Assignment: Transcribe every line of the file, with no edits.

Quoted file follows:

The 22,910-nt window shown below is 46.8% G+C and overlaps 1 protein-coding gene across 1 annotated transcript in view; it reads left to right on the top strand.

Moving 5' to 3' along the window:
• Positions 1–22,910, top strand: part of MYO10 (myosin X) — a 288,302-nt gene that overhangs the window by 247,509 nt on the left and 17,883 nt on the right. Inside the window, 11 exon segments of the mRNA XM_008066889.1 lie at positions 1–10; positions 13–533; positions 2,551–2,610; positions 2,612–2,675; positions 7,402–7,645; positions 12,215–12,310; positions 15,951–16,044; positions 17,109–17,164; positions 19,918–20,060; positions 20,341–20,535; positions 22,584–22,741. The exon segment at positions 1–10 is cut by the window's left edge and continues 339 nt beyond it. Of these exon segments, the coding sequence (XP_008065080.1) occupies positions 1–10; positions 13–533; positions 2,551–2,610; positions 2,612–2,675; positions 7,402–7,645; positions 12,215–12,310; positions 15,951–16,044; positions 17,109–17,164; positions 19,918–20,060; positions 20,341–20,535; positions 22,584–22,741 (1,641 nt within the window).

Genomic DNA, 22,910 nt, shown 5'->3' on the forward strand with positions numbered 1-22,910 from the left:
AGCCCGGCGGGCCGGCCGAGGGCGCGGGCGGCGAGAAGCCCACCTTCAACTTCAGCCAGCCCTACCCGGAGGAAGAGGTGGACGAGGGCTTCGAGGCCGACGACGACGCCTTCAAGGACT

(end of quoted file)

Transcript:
The 22,910-nt window shown below is 46.8% G+C and overlaps 1 protein-coding gene across 1 annotated transcript in view; it reads left to right on the top strand.

Moving 5' to 3' along the window:
• Positions 1–22,910, top strand: part of MYO10 (myosin X) — a 288,302-nt gene that overhangs the window by 247,509 nt on the left and 17,883 nt on the right. Inside the window, 11 exon segments of the mRNA XM_008066889.1 lie at positions 1–10; positions 13–533; positions 2,551–2,610; positions 2,612–2,675; positions 7,402–7,645; positions 12,215–12,310; positions 15,951–16,044; positions 17,109–17,164; positions 19,918–20,060; positions 20,341–20,535; positions 22,584–22,741. The exon segment at positions 1–10 is cut by the window's left edge and continues 339 nt beyond it. Of these exon segments, the coding sequence (XP_008065080.1) occupies positions 1–10; positions 13–533; positions 2,551–2,610; positions 2,612–2,675; positions 7,402–7,645; positions 12,215–12,310; positions 15,951–16,044; positions 17,109–17,164; positions 19,918–20,060; positions 20,341–20,535; positions 22,584–22,741 (1,641 nt within the window).

Genomic DNA, 22,910 nt, shown 5'->3' on the forward strand with positions numbered 1-22,910 from the left:
AGCCCGGCGGGCCGGCCGAGGGCGCGGGCGGCGAGAAGCCCACCTTCAACTTCAGCCAGCCCTACCCGGAGGAAGAGGTGGACGAGGGCTTCGAGGCCGACGACGACGCCTTCAAGGACT